I heard something today that caught my attention and interest, so I had to research the statement. Basically, the statement went something like this: “Americans trust clergy less than they trust used car salesmen.”
I researched a number of different articles, asking the question “does America trust pastors?” I found that, while the politicians are the least trusted, and nurses the most, religious institutions and clergy are somewhere in the middle; depending on which poll is used. I’m not clear on whether the church ranks higher than the car salesman, but I am certain of this one thing: the trust level between the “Church” and the people the church is attempting to reach is far too low. 48% seems to be the average level of trust America has for the church.
Picture this: skimming through the Yellow Pages one day, looking for a church in your area to visit, you run across an advertisement which reads, “Honest John’s Church of the Redeemed.” The ad goes on to say, “the place where miracles flow, joy prevails, and lives are changed.” Would you visit that church next Sunday?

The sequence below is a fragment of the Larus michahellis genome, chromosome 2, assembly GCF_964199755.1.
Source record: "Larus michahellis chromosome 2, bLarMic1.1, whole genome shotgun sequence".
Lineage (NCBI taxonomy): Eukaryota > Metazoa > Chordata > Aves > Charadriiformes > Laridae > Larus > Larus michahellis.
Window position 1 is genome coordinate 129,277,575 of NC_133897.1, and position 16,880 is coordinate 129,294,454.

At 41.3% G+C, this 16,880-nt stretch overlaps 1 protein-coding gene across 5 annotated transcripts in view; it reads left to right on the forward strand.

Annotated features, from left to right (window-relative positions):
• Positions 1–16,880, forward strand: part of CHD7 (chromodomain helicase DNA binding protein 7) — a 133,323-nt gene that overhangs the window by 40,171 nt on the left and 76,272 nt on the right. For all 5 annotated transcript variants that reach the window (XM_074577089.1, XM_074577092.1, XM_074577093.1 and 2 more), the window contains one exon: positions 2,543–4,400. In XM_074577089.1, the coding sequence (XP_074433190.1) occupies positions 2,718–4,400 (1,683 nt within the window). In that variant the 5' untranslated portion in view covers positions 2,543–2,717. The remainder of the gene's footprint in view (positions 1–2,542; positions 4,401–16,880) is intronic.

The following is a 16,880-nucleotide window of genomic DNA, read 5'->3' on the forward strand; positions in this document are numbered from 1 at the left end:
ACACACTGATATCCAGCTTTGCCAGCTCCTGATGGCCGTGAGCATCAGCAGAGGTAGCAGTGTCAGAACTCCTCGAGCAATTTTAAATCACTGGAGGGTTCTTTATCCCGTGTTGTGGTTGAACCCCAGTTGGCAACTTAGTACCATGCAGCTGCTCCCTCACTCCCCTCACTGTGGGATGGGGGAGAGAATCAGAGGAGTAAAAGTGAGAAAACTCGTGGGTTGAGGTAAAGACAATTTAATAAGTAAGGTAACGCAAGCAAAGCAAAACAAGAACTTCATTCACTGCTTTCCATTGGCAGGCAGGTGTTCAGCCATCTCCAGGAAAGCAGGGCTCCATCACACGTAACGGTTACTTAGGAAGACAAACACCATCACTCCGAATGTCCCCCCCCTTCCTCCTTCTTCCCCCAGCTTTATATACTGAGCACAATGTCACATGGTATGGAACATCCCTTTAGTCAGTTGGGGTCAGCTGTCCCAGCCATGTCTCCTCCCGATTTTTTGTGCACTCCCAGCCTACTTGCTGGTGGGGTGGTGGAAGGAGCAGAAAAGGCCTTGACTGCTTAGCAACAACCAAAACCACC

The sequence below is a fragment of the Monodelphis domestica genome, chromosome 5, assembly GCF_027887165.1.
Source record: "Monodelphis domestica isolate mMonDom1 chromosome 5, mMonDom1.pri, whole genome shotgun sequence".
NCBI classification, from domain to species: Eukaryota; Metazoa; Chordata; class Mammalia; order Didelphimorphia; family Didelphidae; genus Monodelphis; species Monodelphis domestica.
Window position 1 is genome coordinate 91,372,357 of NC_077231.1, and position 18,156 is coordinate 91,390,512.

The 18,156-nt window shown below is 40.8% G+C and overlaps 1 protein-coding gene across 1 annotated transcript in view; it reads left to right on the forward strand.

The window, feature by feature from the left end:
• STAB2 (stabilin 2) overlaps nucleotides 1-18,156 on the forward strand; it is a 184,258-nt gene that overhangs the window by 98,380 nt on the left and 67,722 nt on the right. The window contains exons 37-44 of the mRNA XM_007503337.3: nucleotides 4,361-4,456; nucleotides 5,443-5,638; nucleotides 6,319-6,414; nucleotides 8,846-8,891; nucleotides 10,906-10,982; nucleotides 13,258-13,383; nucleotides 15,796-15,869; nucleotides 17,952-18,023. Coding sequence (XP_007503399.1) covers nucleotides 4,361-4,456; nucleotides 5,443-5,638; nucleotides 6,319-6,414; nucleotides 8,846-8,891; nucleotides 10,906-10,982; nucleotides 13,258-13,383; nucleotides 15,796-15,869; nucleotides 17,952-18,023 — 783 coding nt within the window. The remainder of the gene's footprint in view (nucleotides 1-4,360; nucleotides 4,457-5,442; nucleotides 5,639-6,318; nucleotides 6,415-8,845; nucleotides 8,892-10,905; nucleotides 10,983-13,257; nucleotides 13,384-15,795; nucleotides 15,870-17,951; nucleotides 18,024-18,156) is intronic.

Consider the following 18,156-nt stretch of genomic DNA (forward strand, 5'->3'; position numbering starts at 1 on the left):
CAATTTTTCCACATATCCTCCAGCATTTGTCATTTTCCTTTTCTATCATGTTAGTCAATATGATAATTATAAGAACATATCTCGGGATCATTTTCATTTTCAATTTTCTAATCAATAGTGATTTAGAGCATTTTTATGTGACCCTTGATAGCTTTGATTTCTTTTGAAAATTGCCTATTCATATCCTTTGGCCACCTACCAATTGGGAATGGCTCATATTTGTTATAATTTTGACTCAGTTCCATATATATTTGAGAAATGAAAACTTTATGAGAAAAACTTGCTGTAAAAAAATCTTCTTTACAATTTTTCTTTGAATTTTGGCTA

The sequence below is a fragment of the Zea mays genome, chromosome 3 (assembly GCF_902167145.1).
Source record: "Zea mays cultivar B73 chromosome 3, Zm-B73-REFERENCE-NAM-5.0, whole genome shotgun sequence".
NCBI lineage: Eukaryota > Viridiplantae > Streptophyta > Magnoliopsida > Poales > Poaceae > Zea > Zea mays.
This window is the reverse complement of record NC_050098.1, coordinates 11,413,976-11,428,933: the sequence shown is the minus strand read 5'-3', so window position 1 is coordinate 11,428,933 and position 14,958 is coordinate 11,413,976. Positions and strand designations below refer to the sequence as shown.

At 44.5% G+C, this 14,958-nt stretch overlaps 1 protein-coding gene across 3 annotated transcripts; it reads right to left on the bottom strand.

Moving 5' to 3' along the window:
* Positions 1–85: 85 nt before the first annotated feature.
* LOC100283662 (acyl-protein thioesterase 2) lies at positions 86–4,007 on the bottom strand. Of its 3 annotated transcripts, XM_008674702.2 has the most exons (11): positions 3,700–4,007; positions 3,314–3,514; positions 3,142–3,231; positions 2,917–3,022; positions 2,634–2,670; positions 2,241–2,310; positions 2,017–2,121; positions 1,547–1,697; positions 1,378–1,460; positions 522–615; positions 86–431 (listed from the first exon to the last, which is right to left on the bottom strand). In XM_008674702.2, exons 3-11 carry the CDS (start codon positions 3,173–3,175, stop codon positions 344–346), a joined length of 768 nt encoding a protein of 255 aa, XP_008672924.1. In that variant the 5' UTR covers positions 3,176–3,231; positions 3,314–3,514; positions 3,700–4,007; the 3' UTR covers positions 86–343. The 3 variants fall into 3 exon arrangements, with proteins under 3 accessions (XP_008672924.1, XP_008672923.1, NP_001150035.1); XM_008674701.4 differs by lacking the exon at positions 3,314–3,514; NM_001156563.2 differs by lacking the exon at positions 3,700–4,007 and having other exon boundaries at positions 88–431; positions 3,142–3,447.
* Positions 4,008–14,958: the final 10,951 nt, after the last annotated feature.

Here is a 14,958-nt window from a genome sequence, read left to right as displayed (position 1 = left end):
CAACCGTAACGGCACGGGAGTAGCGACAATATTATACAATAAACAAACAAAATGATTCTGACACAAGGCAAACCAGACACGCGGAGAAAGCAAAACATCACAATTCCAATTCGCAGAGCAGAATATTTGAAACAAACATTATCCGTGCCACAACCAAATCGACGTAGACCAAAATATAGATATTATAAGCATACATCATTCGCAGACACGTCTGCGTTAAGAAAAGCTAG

Maybe, maybe not.
What if the ad was true, “most of the time”?
We probably all know of churches which use the cute little saying, “a church that’s alive, is worth the drive.”
Does the church “always” seem alive to every person who attends? Does the pastor “always” ring the proverbial bell, EVERY Sunday? Is the congregation “always” friendly, helpful, and engaging?
And what does the slogan say about the other churches in the area? You know, the ones we’ll share eternity in Heaven with?
Doesn’t it seem to scream, “don’t go to any church but Honest John’s! It is THE happening church! It’s the place where all your water will be turned into wine. Trust us, and come on in!”
If you’ve been in and around churches for a long time, like I have, you’ll know things don’t really happen that way. Sure, God’s a miracle working God, but not everyday IS a miracle day. Why? Because people are people.
And people have a hard time trusting other people who always act like they have all the answers, yet struggle with life as much or more than the people who read their ads.
I believe the trust level would climb if the church would lower themselves, honestly and humbly, to a realistic, approachable level where relationships could be developed.
Instead of competing with other churches, how about finding ways to work with the other churches?
Lower standards? No! Change doctrine? Not necessarily. Build relationships, which allows trust to grow? Yes!
Who knows…maybe, just maybe, the Church will once again be the City (singular) on a Hill.
And if Honest John’s Church IS REALLY honest, it won’t have to spend a nickel on advertising. People will find out, because that’s what Americans are looking for.